Government by an executive committee with the Prime Minister "first among equals" further withdraws responsibility from its identification with a single individual and makes it more of a party function. But as Jefferson wrote,
"Responsibility is a tremendous engine in a free government. Let [the Executive] feel the whole weight of it then by taking away the shelter of his Executive Council. Experience both ways has established the superiority of this measure." --Thomas Jefferson to A. Stuart, 1791.
The fact that the members of the executive council are all committed to one party might tend to reduce the chances of discordant factions which Jefferson identified as arising from a plural executive; but he concluded:
"[That] plan [is] best, I believe, [which] combines wisdom and practicability by providing a plurality of counselors but a single Arbiter for ultimate decisions." --Thomas Jefferson: Autobiography, 1821.
Another aspect of parliamentary elections that virtually eliminates the possibility of the people selecting a candidate that will be responsible to them and reflect their will is the absence of primaries. Candidates are selected by the party, and the voter is presented with a single candidate who represents the party platform and ideology. Minor variations within the party are not submitted to the voters for their choice. It becomes a rigid, "take it or leave it" decision, and the sentiments of local constituents generally go unheeded. To the extent this is so, it is less of a republican government, less democratic, because the will of the people has less influence.
"A government is republican in proportion as every member composing it has his equal voice in the direction of its concerns: not indeed in person, which would be impracticable beyond the limits of a city or small township, but by representatives chosen by himself and responsible to him at short periods." --Thomas Jefferson to S. Kercheval, 1816.
The manner in which Parliamentary elections are called illustrates another way that the political party in control of the government suppresses the will of the people. Elections are generally called, not on the basis of a fixed schedule, but whenever the party in control thinks it is an optimum time to call the election. Elections are required only after lengthy intervals. But the party leadership will call for an election when it senses circumstances are such as to favor their return to power. Regular and frequent elections tend to place more power in the hands of the people. Representatives are called to account, not when they think the time is favorable, but on a regular basis, thus compelling them to maintain a favored relationship with their constituency. Frequent elections keep those representatives in touch with the wishes of their constituents. As Jefferson noted:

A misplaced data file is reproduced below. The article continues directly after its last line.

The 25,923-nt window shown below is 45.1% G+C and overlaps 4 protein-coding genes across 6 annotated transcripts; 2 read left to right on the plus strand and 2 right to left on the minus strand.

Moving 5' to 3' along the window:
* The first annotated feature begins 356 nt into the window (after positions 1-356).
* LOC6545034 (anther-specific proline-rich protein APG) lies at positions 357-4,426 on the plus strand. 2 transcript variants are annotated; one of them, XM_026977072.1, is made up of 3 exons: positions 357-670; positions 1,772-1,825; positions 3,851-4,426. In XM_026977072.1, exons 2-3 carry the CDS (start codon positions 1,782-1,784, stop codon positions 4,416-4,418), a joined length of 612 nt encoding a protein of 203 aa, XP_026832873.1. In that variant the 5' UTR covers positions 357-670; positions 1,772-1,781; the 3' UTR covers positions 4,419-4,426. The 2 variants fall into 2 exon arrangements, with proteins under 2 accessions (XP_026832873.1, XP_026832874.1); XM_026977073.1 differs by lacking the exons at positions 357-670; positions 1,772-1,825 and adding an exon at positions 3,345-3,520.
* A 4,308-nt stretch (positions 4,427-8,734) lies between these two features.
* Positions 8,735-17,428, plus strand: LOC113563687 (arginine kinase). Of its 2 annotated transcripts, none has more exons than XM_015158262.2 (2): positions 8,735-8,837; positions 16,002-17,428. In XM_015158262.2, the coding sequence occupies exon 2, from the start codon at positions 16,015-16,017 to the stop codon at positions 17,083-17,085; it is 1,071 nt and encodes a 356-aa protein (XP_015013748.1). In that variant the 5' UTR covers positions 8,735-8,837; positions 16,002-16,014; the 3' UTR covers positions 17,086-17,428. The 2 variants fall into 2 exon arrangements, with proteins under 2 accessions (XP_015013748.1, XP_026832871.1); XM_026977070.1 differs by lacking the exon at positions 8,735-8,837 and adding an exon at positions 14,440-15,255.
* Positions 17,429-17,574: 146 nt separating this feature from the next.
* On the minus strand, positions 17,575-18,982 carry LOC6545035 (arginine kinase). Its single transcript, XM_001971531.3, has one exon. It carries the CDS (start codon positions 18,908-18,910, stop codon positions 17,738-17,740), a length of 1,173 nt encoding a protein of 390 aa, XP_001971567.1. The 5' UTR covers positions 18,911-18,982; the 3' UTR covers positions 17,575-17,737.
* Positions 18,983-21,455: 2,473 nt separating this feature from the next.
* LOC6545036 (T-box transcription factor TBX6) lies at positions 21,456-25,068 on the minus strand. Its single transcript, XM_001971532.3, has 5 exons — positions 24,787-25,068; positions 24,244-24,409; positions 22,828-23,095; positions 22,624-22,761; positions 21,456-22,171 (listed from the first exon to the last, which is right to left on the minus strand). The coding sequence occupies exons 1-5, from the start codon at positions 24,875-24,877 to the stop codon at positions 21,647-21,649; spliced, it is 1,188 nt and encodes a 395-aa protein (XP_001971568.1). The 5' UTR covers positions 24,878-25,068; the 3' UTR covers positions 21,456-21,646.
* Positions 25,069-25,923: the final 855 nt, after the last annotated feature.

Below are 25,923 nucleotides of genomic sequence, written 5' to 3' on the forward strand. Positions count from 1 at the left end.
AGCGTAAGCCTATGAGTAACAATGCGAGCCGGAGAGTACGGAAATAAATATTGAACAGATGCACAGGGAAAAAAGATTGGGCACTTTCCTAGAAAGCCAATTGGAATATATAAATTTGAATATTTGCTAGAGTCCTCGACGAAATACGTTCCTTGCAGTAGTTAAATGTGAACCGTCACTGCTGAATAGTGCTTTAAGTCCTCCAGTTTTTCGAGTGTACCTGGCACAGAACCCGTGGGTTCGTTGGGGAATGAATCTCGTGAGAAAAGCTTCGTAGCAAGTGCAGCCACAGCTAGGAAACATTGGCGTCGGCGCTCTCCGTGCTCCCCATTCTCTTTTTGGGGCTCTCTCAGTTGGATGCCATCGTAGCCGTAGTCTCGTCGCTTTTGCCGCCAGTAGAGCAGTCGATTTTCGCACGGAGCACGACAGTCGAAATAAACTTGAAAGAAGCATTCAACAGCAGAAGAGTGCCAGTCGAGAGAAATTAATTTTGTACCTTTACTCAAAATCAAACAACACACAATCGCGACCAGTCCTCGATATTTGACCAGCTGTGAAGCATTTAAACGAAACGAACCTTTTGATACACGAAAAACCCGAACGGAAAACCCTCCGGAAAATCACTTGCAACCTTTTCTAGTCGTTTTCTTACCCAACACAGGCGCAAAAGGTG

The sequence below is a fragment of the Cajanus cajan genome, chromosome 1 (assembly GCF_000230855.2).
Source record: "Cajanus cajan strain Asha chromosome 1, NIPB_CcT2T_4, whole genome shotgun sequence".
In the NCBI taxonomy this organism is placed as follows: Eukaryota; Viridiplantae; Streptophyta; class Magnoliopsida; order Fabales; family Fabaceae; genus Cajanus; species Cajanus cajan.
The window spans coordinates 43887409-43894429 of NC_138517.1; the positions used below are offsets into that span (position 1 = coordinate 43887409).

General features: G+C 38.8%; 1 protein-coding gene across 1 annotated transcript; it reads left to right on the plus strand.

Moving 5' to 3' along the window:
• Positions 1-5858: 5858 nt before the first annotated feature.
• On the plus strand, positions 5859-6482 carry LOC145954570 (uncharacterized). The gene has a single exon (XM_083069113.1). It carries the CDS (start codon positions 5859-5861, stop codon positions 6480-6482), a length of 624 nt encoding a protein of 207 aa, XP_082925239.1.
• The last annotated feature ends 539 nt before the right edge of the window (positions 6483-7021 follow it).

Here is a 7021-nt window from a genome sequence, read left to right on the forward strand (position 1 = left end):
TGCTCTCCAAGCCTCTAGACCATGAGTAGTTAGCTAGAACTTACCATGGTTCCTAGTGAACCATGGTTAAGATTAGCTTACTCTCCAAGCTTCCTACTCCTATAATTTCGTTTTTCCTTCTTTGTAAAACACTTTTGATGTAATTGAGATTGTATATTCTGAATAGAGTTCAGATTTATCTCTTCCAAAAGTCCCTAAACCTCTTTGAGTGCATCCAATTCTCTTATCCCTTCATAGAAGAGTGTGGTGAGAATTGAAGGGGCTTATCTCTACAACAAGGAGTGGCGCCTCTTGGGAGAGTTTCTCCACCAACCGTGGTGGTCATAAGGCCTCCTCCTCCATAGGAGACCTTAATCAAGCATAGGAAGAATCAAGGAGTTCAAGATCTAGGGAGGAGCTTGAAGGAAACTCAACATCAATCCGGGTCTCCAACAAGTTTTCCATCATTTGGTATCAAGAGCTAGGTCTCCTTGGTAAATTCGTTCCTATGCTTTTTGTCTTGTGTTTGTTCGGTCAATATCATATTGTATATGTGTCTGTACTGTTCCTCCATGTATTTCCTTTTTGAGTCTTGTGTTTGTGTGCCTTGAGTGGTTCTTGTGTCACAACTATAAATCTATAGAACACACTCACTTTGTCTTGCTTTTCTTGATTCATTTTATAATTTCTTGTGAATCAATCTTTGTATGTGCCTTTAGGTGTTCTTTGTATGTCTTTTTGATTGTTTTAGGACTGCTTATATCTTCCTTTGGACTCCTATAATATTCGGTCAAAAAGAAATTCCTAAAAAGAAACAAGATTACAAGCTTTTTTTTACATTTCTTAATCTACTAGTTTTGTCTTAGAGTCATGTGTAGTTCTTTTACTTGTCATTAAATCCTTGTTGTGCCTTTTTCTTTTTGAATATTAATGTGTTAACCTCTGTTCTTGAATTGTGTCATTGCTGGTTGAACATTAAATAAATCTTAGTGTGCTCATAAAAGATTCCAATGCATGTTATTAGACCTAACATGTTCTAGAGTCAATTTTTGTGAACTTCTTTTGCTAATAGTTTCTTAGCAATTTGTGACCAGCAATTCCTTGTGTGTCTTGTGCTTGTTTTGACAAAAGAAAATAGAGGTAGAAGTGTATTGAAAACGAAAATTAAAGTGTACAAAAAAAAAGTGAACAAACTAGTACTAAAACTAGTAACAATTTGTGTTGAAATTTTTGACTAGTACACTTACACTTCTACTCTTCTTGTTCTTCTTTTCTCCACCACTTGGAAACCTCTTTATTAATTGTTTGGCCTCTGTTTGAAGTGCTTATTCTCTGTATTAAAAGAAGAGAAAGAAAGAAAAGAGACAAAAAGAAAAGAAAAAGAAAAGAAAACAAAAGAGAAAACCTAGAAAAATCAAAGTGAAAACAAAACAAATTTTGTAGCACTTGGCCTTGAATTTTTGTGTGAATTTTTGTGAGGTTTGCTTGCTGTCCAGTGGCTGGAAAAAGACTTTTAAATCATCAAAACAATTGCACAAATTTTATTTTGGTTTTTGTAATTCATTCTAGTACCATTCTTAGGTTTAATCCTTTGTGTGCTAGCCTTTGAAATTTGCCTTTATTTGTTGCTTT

"A government by representatives elected by the people at short periods was our object, and our maxim at that day was, 'where annual election ends, tyranny begins;' nor have our departures from it been sanctioned by the happiness of their effects." --Thomas Jefferson to Samuel Adams, 1800. ME 10:153
The Malaysian parliament called suddenly for elections before the end of the year, because with the new year, many younger people who were less favorably inclined toward the government would become qualified to vote. Thus the real purpose of the elections was made manifest: not that government would reflect the will of the people, but that the people's will might be frustrated and its full expression prevented. It would be easy to say, "Well of course! The party leadership was looking out for their own interests!" But that is the point. In a true democracy, government should be organized in such a fashion as to look out for the interests of the people, not of the political parties.
We see the results of the two party divisions based on people's constitution as described by Jefferson when a Democratic President "steals" the program of a Republican legislature. While many absurdly cry foul, they fail to realize that this is the strength and beauty of a government of the people. It is the people who benefit from this outcome, not the party. It is a response to what the people want, not a blind adherence to party ideology that prompts a president to do this. Such a president demonstrates that he is willing to adapt and compromise on issues in order to give the people what they want, not what some party leadership wants. There is no rigid adherence to or even respect for the ownership of "party" ideas because that is not the focus. Enemies of genuine government of the people are alarmed by this, thus revealing their true sentiments: they wish to have government dominated by a party ideology instead of having all parties and all ideologies in service to the people of this nation. These are the true enemies of democracy, and many of these same people would, in fact, like to scrap the American system in favor of a Parliamentary system. We can only pray for the failure of their dreams. The checks and balances of the American system are often criticized for the "inefficiency" and, consequently, the lack of strength and energy they produce in government. But this lack of efficient energy is a small price to pay for a system that gives effective voice to the citizens and makes it all but impossible for a despot to rise and destroy government of the people.
"I am not a friend to a very energetic government. It is always oppressive." --Thomas Jefferson to J. Madison, 1787.